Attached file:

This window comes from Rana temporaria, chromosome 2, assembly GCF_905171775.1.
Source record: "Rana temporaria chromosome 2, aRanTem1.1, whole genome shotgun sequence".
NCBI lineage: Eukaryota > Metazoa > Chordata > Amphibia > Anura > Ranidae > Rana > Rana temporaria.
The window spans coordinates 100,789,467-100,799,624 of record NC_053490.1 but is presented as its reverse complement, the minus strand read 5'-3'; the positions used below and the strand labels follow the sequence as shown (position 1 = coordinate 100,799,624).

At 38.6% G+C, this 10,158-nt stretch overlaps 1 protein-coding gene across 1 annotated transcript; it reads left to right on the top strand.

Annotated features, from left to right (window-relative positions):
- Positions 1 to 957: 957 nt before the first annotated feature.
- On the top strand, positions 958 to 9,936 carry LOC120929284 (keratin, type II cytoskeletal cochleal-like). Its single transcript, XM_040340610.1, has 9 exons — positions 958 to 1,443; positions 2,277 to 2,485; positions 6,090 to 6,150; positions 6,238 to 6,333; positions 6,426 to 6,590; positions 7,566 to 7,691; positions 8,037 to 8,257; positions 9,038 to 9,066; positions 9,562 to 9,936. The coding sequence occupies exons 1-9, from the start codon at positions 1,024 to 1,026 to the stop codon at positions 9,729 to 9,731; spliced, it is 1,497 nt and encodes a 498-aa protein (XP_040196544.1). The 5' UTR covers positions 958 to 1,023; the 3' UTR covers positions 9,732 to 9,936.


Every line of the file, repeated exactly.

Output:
This window comes from Rana temporaria, chromosome 2, assembly GCF_905171775.1.
Source record: "Rana temporaria chromosome 2, aRanTem1.1, whole genome shotgun sequence".
NCBI lineage: Eukaryota > Metazoa > Chordata > Amphibia > Anura > Ranidae > Rana > Rana temporaria.
The window spans coordinates 100,789,467-100,799,624 of record NC_053490.1 but is presented as its reverse complement, the minus strand read 5'-3'; the positions used below and the strand labels follow the sequence as shown (position 1 = coordinate 100,799,624).

At 38.6% G+C, this 10,158-nt stretch overlaps 1 protein-coding gene across 1 annotated transcript; it reads left to right on the top strand.

Annotated features, from left to right (window-relative positions):
- Positions 1 to 957: 957 nt before the first annotated feature.
- On the top strand, positions 958 to 9,936 carry LOC120929284 (keratin, type II cytoskeletal cochleal-like). Its single transcript, XM_040340610.1, has 9 exons — positions 958 to 1,443; positions 2,277 to 2,485; positions 6,090 to 6,150; positions 6,238 to 6,333; positions 6,426 to 6,590; positions 7,566 to 7,691; positions 8,037 to 8,257; positions 9,038 to 9,066; positions 9,562 to 9,936. The coding sequence occupies exons 1-9, from the start codon at positions 1,024 to 1,026 to the stop codon at positions 9,729 to 9,731; spliced, it is 1,497 nt and encodes a 498-aa protein (XP_040196544.1). The 5' UTR covers positions 958 to 1,023; the 3' UTR covers positions 9,732 to 9,936.